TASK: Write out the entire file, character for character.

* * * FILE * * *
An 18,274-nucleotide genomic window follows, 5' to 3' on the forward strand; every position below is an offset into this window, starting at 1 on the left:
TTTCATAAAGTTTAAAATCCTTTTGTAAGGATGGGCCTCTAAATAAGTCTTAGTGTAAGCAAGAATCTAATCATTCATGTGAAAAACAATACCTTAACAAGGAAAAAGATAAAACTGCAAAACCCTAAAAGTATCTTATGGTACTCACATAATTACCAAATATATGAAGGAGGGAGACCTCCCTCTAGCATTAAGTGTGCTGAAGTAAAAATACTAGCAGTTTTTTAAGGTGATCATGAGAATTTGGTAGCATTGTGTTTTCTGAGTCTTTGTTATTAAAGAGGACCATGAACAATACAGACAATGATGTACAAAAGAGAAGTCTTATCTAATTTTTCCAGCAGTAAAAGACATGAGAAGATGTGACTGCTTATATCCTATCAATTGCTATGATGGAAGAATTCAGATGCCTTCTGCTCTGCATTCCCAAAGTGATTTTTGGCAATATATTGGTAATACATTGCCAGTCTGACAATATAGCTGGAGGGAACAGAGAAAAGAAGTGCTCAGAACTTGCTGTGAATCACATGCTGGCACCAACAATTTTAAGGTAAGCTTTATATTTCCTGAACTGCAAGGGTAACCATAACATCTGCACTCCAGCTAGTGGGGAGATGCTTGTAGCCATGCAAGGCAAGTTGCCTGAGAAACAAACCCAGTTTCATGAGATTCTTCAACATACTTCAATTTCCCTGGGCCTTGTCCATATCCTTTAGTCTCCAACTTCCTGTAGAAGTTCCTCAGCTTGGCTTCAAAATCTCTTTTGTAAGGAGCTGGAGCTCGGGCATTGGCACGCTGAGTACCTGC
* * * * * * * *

An 18,274-nucleotide genomic window follows, 5' to 3' on the forward strand; every position below is an offset into this window, starting at 1 on the left:
TTTCATAAAGTTTAAAATCCTTTTGTAAGGATGGGCCTCTAAATAAGTCTTAGTGTAAGCAAGAATCTAATCATTCATGTGAAAAACAATACCTTAACAAGGAAAAAGATAAAACTGCAAAACCCTAAAAGTATCTTATGGTACTCACATAATTACCAAATATATGAAGGAGGGAGACCTCCCTCTAGCATTAAGTGTGCTGAAGTAAAAATACTAGCAGTTTTTTAAGGTGATCATGAGAATTTGGTAGCATTGTGTTTTCTGAGTCTTTGTTATTAAAGAGGACCATGAACAATACAGACAATGATGTACAAAAGAGAAGTCTTATCTAATTTTTCCAGCAGTAAAAGACATGAGAAGATGTGACTGCTTATATCCTATCAATTGCTATGATGGAAGAATTCAGATGCCTTCTGCTCTGCATTCCCAAAGTGATTTTTGGCAATATATTGGTAATACATTGCCAGTCTGACAATATAGCTGGAGGGAACAGAGAAAAGAAGTGCTCAGAACTTGCTGTGAATCACATGCTGGCACCAACAATTTTAAGGTAAGCTTTATATTTCCTGAACTGCAAGGGTAACCATAACATCTGCACTCCAGCTAGTGGGGAGATGCTTGTAGCCATGCAAGGCAAGTTGCCTGAGAAACAAACCCAGTTTCATGAGATTCTTCAACATACTTCAATTTCCCTGGGCCTTGTCCATATCCTTTAGTCTCCAACTTCCTGTAGAAGTTCCTCAGCTTGGCTTCAAAATCTCTTTTGTAAGGAGCTGGAGCTCGGGCATTGGCACGCTGAGTACCTGC